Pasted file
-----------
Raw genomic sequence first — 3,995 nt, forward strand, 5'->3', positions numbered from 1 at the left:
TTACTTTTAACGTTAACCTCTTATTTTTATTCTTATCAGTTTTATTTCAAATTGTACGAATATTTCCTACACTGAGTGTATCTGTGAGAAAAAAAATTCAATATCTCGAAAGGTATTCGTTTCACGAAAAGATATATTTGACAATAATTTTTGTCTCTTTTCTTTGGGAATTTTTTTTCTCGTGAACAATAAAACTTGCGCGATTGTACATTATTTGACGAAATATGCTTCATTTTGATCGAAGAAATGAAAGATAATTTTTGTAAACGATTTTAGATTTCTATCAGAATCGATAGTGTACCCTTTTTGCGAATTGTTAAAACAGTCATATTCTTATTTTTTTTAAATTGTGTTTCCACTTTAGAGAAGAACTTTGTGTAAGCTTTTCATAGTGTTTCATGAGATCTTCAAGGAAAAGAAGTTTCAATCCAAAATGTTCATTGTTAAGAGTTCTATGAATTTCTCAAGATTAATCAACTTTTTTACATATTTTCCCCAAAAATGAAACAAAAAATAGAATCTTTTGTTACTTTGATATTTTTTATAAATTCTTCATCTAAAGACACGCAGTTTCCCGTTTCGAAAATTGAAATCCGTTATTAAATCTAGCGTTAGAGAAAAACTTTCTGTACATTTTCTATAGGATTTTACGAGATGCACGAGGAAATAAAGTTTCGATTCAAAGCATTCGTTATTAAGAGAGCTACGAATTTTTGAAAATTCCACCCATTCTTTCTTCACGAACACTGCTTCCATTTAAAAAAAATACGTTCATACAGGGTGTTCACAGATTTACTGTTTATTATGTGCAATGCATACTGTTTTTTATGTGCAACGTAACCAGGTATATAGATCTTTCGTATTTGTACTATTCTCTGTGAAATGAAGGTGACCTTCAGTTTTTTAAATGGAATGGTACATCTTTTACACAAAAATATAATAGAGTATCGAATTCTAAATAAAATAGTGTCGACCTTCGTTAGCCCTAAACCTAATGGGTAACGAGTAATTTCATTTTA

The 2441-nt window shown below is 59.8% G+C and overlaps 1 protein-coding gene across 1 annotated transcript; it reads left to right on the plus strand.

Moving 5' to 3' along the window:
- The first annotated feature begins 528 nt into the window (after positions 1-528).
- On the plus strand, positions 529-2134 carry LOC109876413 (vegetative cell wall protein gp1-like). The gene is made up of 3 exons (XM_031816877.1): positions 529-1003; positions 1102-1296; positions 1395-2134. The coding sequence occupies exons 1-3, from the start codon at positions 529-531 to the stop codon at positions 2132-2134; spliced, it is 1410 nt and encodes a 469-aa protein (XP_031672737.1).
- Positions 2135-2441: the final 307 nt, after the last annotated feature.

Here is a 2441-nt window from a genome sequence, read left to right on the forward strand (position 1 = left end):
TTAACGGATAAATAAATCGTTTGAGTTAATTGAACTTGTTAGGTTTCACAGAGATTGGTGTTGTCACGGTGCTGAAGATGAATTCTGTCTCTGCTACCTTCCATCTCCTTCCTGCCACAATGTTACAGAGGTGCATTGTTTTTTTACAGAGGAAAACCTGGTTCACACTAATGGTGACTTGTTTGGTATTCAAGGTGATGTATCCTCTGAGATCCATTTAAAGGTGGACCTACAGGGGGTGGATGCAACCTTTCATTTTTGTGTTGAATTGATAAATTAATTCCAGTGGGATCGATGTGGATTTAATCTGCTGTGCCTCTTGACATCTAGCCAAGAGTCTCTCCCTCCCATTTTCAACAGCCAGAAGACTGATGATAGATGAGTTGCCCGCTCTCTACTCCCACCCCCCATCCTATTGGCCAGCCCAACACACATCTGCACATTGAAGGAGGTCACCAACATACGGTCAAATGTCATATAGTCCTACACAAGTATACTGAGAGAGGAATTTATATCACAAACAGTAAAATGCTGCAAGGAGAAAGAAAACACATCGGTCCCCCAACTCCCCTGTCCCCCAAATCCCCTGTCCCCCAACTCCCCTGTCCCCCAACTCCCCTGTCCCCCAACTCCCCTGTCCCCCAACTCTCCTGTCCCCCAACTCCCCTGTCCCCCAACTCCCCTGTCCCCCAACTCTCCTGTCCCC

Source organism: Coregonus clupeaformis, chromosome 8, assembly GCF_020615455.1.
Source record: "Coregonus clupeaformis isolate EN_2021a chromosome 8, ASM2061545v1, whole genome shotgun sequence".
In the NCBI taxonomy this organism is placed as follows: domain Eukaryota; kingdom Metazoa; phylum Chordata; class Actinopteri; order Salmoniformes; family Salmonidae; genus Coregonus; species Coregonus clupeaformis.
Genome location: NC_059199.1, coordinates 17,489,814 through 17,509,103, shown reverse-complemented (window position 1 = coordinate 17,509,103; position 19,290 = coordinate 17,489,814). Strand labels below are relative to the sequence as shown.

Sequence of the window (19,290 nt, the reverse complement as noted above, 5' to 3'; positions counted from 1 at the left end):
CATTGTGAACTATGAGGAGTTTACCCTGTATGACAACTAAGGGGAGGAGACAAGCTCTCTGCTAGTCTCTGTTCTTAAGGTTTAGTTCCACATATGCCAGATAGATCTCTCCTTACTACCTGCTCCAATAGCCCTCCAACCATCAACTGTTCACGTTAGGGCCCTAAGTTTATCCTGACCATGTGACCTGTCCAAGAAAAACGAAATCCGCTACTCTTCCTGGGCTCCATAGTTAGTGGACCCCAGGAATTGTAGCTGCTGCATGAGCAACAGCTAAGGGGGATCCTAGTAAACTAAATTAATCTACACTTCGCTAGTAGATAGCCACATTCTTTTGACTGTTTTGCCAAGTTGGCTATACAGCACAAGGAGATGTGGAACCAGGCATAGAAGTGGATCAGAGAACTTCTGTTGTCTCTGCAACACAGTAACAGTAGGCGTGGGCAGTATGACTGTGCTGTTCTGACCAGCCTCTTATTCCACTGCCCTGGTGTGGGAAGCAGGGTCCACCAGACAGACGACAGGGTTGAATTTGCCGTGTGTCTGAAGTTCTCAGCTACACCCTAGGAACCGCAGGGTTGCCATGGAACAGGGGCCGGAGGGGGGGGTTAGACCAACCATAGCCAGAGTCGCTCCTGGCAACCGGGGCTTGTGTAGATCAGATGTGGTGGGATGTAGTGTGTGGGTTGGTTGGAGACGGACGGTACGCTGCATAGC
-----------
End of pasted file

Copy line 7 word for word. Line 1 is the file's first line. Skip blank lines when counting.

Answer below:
- Positions 2135-2441: the final 307 nt, after the last annotated feature.